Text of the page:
Autodesk last week reported final figures for the quarter and year ended January 31, 2009
that were in line with its preannouncement.The company has always said that its
diversified approach (serving so many end-user industries around the world) would help to
insulate it from economic upheavals, but this one just appears to be too big to avoid.
To recap, Autodesk’s Q4 revenues were $489.8 million, down 18% from a year ago,
leading to a net loss of $105.3 million. For fiscal 2009, Autodesk reported revenue of
$2.315 billion, up 7% over fiscal 2008, hitting an all-time high.
But that was it for good news as CEO Carl Bass painted a gloomy picture of the current
business environment. "All aspects of our business are being impacted by this slowdown,"
said Bass. Revenue declines were spread across all business units and geographie.
When asked for more geographic detail on the analyst conference call, Bass provided the
only light moment of the afternoon by saying "that Antarctica and maybe Greenland were
unaffected but perhaps not Iceland as we have seen." More seriously he noted that,
"Maybe China or India…but I haven’t seen an unscathed territory out there." The company
did say that it still sees emerging economies as a key growth area for Autodesk – but not
right now as revenue from emerging countries declined 31% and represented 16% of total
revenue for the quarter.
Autodesk now expects Q1 revenue to continue trend down, guiding analysts to a range of
$400 million to $440 million, which would be a decrease of around 17% from Q1 2008
revenue of $508 million. Autodesk did not provide guidance for the remainder of the year.
Rather than repeating the endless financial data available in lots of places, here are a few
items of interest to a PLMish audience:
– The direct business held up better than that of the channel – not surprising since the
direct sales force deals with the largest accounts which are stressed, but not as badly as
the smaller companies served by resellers. Bass’ prepared remarks included a
recommitment by the company to its channel partners, as the company "work[s] closely
with [its] partners in a collaborative effort to fight through these economic headwinds." No
details were given.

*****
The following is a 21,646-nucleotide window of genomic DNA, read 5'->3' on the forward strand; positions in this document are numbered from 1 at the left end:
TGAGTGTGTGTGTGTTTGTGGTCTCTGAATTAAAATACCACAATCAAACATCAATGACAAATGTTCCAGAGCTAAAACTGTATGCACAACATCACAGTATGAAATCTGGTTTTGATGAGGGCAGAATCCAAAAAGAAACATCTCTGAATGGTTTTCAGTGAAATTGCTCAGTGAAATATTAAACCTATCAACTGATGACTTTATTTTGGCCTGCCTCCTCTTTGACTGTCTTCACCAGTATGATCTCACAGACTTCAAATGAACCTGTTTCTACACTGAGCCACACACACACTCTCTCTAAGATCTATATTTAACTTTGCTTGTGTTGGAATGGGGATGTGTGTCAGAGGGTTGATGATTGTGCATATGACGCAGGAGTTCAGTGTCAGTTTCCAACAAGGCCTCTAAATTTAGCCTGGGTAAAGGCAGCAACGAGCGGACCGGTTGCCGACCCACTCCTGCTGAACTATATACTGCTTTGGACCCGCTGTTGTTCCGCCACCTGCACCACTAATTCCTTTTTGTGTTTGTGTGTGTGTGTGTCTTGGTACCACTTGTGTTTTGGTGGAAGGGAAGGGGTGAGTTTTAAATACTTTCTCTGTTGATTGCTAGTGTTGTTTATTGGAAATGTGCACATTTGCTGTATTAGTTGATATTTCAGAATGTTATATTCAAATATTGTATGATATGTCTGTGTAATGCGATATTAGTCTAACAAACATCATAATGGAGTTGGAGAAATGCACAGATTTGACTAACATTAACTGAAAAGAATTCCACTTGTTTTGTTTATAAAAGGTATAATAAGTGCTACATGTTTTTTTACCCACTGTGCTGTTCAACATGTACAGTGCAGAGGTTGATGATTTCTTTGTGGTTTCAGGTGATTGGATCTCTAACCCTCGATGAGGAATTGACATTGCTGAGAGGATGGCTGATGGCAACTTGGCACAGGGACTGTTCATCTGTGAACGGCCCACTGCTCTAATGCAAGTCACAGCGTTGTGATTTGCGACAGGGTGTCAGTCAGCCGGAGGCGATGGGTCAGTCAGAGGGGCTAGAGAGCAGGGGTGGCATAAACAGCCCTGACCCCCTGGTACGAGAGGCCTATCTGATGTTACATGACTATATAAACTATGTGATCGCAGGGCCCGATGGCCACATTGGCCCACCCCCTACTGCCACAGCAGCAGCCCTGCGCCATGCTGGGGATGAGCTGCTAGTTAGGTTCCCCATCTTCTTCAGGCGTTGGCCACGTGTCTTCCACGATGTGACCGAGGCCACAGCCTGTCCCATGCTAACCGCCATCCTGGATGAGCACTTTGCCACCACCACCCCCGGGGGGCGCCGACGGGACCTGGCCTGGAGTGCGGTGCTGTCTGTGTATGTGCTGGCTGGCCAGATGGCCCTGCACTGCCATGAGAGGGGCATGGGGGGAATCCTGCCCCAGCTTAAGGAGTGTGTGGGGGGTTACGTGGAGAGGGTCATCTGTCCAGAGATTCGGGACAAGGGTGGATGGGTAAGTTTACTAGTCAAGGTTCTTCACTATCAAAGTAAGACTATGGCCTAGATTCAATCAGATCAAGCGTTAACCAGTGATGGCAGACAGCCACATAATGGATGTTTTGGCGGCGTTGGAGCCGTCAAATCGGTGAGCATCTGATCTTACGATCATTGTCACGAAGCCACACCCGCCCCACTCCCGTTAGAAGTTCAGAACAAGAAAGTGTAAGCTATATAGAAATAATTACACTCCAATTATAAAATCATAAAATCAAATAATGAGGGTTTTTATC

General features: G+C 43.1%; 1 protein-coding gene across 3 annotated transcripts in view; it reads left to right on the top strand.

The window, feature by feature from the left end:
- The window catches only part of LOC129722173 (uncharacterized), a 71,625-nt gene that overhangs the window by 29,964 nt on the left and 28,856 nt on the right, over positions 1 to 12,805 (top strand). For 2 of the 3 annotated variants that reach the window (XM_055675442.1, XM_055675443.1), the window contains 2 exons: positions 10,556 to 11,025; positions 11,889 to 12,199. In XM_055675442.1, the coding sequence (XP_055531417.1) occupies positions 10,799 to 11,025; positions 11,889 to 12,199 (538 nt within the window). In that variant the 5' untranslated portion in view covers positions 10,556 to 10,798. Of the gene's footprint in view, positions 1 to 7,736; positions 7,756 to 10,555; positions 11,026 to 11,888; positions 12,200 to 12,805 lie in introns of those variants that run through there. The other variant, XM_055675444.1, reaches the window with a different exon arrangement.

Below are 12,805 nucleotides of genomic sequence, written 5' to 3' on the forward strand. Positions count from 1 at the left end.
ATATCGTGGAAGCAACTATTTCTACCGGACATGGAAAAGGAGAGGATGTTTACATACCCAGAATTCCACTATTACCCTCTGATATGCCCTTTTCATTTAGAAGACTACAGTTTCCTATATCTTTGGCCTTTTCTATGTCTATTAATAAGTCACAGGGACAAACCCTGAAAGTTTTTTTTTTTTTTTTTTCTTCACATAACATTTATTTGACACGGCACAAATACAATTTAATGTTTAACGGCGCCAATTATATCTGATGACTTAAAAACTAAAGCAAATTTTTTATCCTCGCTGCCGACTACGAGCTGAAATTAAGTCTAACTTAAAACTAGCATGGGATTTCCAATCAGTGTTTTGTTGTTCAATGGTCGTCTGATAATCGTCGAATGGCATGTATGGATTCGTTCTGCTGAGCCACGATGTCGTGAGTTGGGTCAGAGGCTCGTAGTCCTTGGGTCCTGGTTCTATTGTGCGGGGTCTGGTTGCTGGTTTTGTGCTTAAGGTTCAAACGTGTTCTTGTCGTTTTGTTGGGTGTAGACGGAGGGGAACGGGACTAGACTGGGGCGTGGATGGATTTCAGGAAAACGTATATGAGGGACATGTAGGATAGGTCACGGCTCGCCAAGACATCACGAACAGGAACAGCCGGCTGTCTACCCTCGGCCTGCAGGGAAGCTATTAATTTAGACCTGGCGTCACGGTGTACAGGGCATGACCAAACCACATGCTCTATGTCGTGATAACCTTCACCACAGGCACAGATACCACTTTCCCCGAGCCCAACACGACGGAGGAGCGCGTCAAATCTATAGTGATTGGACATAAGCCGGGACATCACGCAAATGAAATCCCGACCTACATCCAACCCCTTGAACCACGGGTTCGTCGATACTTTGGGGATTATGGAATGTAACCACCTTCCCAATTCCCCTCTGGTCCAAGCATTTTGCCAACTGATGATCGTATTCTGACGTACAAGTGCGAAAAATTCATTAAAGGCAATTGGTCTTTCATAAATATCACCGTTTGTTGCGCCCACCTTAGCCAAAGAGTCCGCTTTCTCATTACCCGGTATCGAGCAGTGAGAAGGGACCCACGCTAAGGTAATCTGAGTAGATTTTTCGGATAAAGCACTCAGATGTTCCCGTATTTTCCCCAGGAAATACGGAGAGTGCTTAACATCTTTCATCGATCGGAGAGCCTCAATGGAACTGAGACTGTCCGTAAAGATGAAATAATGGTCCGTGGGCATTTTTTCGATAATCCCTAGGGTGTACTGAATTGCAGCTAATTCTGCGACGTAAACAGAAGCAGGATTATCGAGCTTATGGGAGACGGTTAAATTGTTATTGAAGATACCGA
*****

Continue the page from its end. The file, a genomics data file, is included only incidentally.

– Bass said that he did not know what an appropriate expense level would be for
Autodesk, given current revenue projections, and said that he would monitor it carefully
during fiscal 2010. When an analyst on the call said that perhaps the company should
return to levels seen in 2002, Bass said "We need to size this business considerably
smaller and are already taking steps to do that — I think as we go throughout the year we
will figure out what that size eventually is." How small remains to be seen.
– Revenue from 3D modeling software products (Inventor, Revit, Civil 3D and NavisWorks)
was $144 million, down 1% from last Q4. The company reports shipping 30,000 seats of
3D, down from 44,500 in Q4 2007; seats of Inventor declined from 17,000 last Q4 to 6,100
in Q4 2008. That’s a massive slide in Inventor seats; I’m trying to get more detail. [Aside:
The company said it will no longer provide these metrics – partly because of the downward
trend, one assumes, but also because rebundling efforts will make future totals much
harder to compare to past data. It’s unfortunate because this is important data to help
gauge price stability and buyers’ sensitivity to prices.]
– Revenue from EMEA was down 16%, Asia Pacific, down 25%; Americas, down 17%
and, as discussed above, revenue from emerging economies was down 31% in Q4. For
the year, revenue was up 15% in Europe and up 7% in Asia but down 3% in the Americas.
– All business units saw revenue declines in Q4 but AEC and MSD ended the year up over
last due to strong sales for the first six months of fiscal 2009. The AEC business unit
reported a 14% decline for the quarter but an increase of 9% for the year; Manufacturing
Solutions’ revenue declined 7% Q/Q but rose 17% for the year.
It’s hard to believe the brick wall Autodesk hit in the second half of the year, leading to H2
revenue declines that are far more significant than any of its PLM competitors. It’s likely a
combination of addressing the needs of smaller companies (hit hardest in this economy
and with fewer cash reserves) and serving a broad base in which no industry is immune.
But Autodesk’s diversification strategy should serve it well as US and other nations’
stimiulus packages gear up public works projects — much of that road design work will be
done in CAD, and a lot of that in an Autodesk-branded product.